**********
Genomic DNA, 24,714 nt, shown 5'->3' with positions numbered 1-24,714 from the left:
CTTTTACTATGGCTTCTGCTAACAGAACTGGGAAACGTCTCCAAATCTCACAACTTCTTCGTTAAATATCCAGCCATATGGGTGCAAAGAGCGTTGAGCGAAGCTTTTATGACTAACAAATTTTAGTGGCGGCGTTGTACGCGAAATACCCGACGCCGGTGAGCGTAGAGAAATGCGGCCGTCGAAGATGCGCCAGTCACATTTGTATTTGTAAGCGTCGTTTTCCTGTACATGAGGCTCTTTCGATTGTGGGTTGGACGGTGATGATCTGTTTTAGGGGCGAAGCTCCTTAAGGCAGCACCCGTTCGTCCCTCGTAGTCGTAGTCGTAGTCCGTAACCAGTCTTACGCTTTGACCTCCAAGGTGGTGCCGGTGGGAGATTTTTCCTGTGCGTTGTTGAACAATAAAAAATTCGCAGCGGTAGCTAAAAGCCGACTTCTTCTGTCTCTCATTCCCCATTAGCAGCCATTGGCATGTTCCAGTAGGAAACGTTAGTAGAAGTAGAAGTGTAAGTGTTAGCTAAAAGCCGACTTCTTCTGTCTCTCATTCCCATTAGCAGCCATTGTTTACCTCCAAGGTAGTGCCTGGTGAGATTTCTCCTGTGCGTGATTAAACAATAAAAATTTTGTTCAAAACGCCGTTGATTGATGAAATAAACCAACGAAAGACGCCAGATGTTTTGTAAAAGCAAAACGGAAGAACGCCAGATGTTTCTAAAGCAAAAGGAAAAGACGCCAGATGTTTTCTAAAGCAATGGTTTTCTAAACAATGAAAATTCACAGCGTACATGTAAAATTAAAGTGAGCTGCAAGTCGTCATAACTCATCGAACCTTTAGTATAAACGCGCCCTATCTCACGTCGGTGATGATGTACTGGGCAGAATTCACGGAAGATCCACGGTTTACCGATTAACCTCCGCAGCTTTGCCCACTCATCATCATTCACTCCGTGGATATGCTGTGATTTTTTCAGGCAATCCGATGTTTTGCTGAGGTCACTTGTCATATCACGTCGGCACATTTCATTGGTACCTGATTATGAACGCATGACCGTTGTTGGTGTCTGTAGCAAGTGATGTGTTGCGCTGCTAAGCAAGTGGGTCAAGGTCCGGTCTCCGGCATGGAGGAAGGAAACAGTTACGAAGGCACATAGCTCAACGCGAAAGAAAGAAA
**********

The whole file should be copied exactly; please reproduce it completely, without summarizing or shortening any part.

Genomic DNA, 24,714 nt, shown 5'->3' with positions numbered 1-24,714 from the left:
CTTTTACTATGGCTTCTGCTAACAGAACTGGGAAACGTCTCCAAATCTCACAACTTCTTCGTTAAATATCCAGCCATATGGGTGCAAAGAGCGTTGAGCGAAGCTTTTATGACTAACAAATTTTAGTGGCGGCGTTGTACGCGAAATACCCGACGCCGGTGAGCGTAGAGAAATGCGGCCGTCGAAGATGCGCCAGTCACATTTGTATTTGTAAGCGTCGTTTTCCTGTACATGAGGCTCTTTCGATTGTGGGTTGGACGGTGATGATCTGTTTTAGGGGCGAAGCTCCTTAAGGCAGCACCCGTTCGTCCCTCGTAGTCGTAGTCGTAGTCCGTAACCAGTCTTACGCTTTGACCTCCAAGGTGGTGCCGGTGGGAGATTTTTCCTGTGCGTTGTTGAACAATAAAAAATTCGCAGCGGTAGCTAAAAGCCGACTTCTTCTGTCTCTCATTCCCCATTAGCAGCCATTGGCATGTTCCAGTAGGAAACGTTAGTAGAAGTAGAAGTGTAAGTGTTAGCTAAAAGCCGACTTCTTCTGTCTCTCATTCCCATTAGCAGCCATTGTTTACCTCCAAGGTAGTGCCTGGTGAGATTTCTCCTGTGCGTGATTAAACAATAAAAATTTTGTTCAAAACGCCGTTGATTGATGAAATAAACCAACGAAAGACGCCAGATGTTTTGTAAAAGCAAAACGGAAGAACGCCAGATGTTTCTAAAGCAAAAGGAAAAGACGCCAGATGTTTTCTAAAGCAATGGTTTTCTAAACAATGAAAATTCACAGCGTACATGTAAAATTAAAGTGAGCTGCAAGTCGTCATAACTCATCGAACCTTTAGTATAAACGCGCCCTATCTCACGTCGGTGATGATGTACTGGGCAGAATTCACGGAAGATCCACGGTTTACCGATTAACCTCCGCAGCTTTGCCCACTCATCATCATTCACTCCGTGGATATGCTGTGATTTTTTCAGGCAATCCGATGTTTTGCTGAGGTCACTTGTCATATCACGTCGGCACATTTCATTGGTACCTGATTATGAACGCATGACCGTTGTTGGTGTCTGTAGCAAGTGATGTGTTGCGCTGCTAAGCAAGTGGGTCAAGGTCCGGTCTCCGGCATGGAGGAAGGAAACAGTTACGAAGGCACATAGCTCAACGCGAAAGAAAGAAA